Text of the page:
SPRINGFIELD, Ill. (CBS) — An Illinois House committee has endorsed a plan to give the Chicago Public Schools four more months to decide where to make cuts in the number of schools the system operates.

The House Executive Committee voted 11-0 in favor of a measure to extend the deadline for CPS to submit a school closing list from Dec. 1 to March 1. The proposal now goes to the full House for consideration.

WBBM Newsradio Political Editor Craig Dellimore reports CPS Chief Executive Officer Barbara Byrd-Bennett told lawmakers the move would give the district more time to get input from parents and the community about which schools should close.

Some lawmakers wanted to cast their votes in favor of the CPS plan, even before public testimony was allowed. That didn’t sit well with many in the audience who opposed the plan. Chicago Teachers Union members and community activists repeatedly interrupted the committee hearing, and demanded CPS officials answer their questions before lawmakers voted.

LISTEN: WBBM Newsradio Political Editor Craig Dellimore Reports

Bennett’s testimony before the Executive Committee came one day after she proposed a five-year moratorium on school closings starting next fall.

She told lawmakers some existing schools would have to be shuttered before the moratorium would start.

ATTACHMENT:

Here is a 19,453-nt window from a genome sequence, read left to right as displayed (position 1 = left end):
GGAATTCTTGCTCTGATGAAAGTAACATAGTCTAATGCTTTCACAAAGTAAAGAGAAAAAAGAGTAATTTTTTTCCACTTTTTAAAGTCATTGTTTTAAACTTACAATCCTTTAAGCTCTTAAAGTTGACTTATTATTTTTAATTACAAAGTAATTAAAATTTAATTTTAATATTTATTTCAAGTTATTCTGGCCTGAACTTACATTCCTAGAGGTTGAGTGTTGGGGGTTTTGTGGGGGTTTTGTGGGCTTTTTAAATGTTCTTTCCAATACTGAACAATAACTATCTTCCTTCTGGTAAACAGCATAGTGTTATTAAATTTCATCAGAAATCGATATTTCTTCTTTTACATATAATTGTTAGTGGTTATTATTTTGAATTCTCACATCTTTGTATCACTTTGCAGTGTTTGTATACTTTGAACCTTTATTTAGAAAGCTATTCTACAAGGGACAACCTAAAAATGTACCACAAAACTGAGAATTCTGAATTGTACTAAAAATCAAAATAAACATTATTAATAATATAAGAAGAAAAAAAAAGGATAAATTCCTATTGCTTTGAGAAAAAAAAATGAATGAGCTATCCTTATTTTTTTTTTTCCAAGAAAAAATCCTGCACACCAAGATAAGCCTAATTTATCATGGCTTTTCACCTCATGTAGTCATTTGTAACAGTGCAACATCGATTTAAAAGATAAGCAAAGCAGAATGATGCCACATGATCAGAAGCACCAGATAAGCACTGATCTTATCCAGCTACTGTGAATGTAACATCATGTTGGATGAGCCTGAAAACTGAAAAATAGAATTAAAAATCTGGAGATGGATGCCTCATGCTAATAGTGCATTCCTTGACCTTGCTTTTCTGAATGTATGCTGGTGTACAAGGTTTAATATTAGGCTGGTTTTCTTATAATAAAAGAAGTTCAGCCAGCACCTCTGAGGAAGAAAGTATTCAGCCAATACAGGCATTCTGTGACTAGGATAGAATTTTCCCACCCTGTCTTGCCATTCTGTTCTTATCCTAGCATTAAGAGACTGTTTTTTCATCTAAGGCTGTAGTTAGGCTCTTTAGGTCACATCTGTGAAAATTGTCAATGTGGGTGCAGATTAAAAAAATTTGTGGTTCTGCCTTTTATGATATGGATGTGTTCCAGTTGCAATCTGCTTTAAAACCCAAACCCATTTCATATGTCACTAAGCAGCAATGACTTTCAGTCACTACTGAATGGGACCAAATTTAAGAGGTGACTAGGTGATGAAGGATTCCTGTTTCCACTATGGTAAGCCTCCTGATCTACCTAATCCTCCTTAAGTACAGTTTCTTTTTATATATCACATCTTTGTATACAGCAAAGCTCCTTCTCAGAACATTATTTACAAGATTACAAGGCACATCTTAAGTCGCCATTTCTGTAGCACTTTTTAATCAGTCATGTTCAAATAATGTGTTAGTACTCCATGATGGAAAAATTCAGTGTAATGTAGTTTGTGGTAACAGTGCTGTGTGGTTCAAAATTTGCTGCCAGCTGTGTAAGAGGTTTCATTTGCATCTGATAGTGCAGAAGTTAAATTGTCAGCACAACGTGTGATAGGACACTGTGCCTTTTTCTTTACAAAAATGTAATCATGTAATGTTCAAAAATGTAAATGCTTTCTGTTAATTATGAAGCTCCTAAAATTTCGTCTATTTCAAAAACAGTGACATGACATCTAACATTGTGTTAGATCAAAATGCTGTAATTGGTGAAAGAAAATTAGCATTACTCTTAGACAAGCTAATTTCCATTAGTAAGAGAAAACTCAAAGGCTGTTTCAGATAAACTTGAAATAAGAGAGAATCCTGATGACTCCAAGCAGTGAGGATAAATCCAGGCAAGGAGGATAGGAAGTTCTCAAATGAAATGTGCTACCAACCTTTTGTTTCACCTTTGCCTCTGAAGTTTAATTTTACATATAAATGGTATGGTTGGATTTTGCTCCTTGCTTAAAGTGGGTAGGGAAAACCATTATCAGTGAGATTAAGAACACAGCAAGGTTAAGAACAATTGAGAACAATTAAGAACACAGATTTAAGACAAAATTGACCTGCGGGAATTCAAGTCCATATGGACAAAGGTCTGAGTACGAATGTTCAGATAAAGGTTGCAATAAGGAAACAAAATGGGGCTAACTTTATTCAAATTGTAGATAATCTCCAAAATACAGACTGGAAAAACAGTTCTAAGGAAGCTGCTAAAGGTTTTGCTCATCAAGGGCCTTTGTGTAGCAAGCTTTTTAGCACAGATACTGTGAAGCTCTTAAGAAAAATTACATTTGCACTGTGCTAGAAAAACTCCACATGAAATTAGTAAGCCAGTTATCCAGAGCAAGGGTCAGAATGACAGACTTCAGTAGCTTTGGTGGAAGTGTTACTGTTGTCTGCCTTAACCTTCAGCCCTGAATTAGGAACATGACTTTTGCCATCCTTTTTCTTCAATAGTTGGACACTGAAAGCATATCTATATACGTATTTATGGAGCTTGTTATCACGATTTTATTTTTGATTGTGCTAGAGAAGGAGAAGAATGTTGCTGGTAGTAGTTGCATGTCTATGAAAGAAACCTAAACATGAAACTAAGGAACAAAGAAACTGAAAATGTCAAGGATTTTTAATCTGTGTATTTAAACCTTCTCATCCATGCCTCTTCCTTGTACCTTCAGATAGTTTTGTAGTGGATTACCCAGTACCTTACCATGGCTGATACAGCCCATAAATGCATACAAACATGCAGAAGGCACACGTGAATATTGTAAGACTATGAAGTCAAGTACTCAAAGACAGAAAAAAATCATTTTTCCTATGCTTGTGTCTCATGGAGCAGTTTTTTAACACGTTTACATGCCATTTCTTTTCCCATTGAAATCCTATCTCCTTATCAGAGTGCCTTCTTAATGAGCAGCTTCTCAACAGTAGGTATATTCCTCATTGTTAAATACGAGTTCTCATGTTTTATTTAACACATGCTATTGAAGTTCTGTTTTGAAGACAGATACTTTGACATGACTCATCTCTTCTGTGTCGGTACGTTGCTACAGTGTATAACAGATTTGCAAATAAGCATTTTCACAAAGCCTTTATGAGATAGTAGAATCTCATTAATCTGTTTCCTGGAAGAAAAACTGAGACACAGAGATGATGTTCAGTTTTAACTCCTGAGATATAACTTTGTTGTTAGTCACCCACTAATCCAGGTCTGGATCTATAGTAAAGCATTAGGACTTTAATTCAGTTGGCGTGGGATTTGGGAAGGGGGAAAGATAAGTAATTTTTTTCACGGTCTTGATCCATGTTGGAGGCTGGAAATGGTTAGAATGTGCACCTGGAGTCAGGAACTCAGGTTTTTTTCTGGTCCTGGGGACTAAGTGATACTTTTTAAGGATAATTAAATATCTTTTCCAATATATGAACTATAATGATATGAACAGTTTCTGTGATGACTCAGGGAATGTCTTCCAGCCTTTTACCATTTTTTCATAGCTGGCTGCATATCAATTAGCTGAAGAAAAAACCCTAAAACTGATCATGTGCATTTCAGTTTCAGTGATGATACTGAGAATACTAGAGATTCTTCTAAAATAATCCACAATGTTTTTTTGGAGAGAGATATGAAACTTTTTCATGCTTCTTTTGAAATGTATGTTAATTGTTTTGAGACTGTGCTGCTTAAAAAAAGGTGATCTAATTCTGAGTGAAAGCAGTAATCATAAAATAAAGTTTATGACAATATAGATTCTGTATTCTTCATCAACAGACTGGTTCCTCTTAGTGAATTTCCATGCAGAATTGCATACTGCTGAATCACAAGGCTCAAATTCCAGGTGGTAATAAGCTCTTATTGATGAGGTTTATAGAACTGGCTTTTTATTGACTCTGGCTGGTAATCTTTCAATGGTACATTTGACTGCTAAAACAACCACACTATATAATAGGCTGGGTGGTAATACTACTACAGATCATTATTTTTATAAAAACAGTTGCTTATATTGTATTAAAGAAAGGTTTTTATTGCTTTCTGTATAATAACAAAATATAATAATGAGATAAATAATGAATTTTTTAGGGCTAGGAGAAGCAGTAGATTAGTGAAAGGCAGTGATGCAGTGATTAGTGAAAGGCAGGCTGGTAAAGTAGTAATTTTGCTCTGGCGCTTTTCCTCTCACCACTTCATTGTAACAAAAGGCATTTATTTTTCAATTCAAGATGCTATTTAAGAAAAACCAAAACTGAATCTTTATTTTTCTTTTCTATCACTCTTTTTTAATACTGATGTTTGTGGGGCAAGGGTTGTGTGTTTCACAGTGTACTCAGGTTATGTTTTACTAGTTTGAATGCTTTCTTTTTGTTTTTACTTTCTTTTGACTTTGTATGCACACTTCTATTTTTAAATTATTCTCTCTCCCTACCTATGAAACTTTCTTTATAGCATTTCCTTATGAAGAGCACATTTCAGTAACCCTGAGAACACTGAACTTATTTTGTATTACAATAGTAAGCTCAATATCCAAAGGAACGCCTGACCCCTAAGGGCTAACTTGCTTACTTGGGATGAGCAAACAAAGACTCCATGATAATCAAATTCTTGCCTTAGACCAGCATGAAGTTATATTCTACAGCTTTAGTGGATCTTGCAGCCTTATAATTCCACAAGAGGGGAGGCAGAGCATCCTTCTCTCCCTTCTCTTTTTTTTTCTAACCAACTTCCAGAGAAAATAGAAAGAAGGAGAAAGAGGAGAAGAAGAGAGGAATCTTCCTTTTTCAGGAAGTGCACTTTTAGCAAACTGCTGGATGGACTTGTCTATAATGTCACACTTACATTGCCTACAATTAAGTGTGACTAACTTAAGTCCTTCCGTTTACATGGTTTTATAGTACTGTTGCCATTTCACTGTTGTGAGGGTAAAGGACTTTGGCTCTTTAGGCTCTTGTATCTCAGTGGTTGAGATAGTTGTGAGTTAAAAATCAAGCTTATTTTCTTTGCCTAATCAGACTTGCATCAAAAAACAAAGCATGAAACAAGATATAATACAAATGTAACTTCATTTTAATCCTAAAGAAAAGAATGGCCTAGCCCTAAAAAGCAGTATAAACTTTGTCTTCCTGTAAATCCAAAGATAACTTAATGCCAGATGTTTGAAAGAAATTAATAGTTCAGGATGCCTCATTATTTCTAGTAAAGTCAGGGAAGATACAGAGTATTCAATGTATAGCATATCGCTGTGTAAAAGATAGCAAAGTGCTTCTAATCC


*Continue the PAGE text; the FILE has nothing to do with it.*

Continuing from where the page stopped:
“The fiscal reality facing the Chicago Public Schools is a billion-dollar deficit, and it dictates that we not … hesitate to make difficult decisions,” she said.

But, referencing the plan for a five-year moratorium, she said parents and teachers shouldn’t have to deal with the stress of worrying every year about whether their school might close.

“We must give our parents and teachers – and members of the community – a peace of mind that is deserved. They should not have to worry every year about what actions will be taken, and whether or not a school facility will be closed in their neighborhood,” she said.

Wendy Katten, who heads the parent group “Raise Your Hand” said the community wants a year’s delay on any school closings.

“We believe that the district is currently woefully ill-prepared to take on this type of mass closing that we feel will occur. With this five-year promise of a moratorium, that indicates to us that there’s gonna be a massive amount of closings this year,” she said.

Byrd-Bennett promised the community will have a say in any plans to close schools before next school year.

CPS officials have repeatedly denied reports that the district has a list of up to 120 schools that could be closed after this school year, due to low enrollment or poor performance.